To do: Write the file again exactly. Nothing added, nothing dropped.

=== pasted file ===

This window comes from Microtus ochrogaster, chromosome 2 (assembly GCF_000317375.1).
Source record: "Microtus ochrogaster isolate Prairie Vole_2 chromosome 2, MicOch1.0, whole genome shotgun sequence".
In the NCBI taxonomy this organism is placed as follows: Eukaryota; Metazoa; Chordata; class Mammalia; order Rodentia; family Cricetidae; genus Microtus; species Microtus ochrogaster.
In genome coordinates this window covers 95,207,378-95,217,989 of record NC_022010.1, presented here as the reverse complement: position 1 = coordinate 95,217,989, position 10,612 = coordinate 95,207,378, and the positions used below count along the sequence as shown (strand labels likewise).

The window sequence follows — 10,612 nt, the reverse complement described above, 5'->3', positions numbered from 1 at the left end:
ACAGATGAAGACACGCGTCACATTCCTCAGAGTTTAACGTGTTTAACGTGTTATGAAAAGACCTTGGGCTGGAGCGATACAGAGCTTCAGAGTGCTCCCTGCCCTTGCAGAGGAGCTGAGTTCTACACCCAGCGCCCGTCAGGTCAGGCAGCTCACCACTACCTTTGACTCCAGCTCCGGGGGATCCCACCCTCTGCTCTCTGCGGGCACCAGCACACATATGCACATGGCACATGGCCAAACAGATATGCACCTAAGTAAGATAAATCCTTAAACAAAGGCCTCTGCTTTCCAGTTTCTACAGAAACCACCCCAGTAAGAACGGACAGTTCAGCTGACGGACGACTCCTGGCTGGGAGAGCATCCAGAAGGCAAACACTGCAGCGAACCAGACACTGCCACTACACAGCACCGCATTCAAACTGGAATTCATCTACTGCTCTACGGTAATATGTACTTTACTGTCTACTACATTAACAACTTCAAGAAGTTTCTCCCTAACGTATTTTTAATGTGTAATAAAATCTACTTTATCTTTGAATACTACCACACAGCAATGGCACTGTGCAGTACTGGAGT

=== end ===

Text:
This window comes from Microtus ochrogaster, chromosome 2 (assembly GCF_000317375.1).
Source record: "Microtus ochrogaster isolate Prairie Vole_2 chromosome 2, MicOch1.0, whole genome shotgun sequence".
In the NCBI taxonomy this organism is placed as follows: Eukaryota; Metazoa; Chordata; class Mammalia; order Rodentia; family Cricetidae; genus Microtus; species Microtus ochrogaster.
In genome coordinates this window covers 95,207,378-95,217,989 of record NC_022010.1, presented here as the reverse complement: position 1 = coordinate 95,217,989, position 10,612 = coordinate 95,207,378, and the positions used below count along the sequence as shown (strand labels likewise).

The window sequence follows — 10,612 nt, the reverse complement described above, 5'->3', positions numbered from 1 at the left end:
ACAGATGAAGACACGCGTCACATTCCTCAGAGTTTAACGTGTTTAACGTGTTATGAAAAGACCTTGGGCTGGAGCGATACAGAGCTTCAGAGTGCTCCCTGCCCTTGCAGAGGAGCTGAGTTCTACACCCAGCGCCCGTCAGGTCAGGCAGCTCACCACTACCTTTGACTCCAGCTCCGGGGGATCCCACCCTCTGCTCTCTGCGGGCACCAGCACACATATGCACATGGCACATGGCCAAACAGATATGCACCTAAGTAAGATAAATCCTTAAACAAAGGCCTCTGCTTTCCAGTTTCTACAGAAACCACCCCAGTAAGAACGGACAGTTCAGCTGACGGACGACTCCTGGCTGGGAGAGCATCCAGAAGGCAAACACTGCAGCGAACCAGACACTGCCACTACACAGCACCGCATTCAAACTGGAATTCATCTACTGCTCTACGGTAATATGTACTTTACTGTCTACTACATTAACAACTTCAAGAAGTTTCTCCCTAACGTATTTTTAATGTGTAATAAAATCTACTTTATCTTTGAATACTACCACACAGCAATGGCACTGTGCAGTACTGGAGT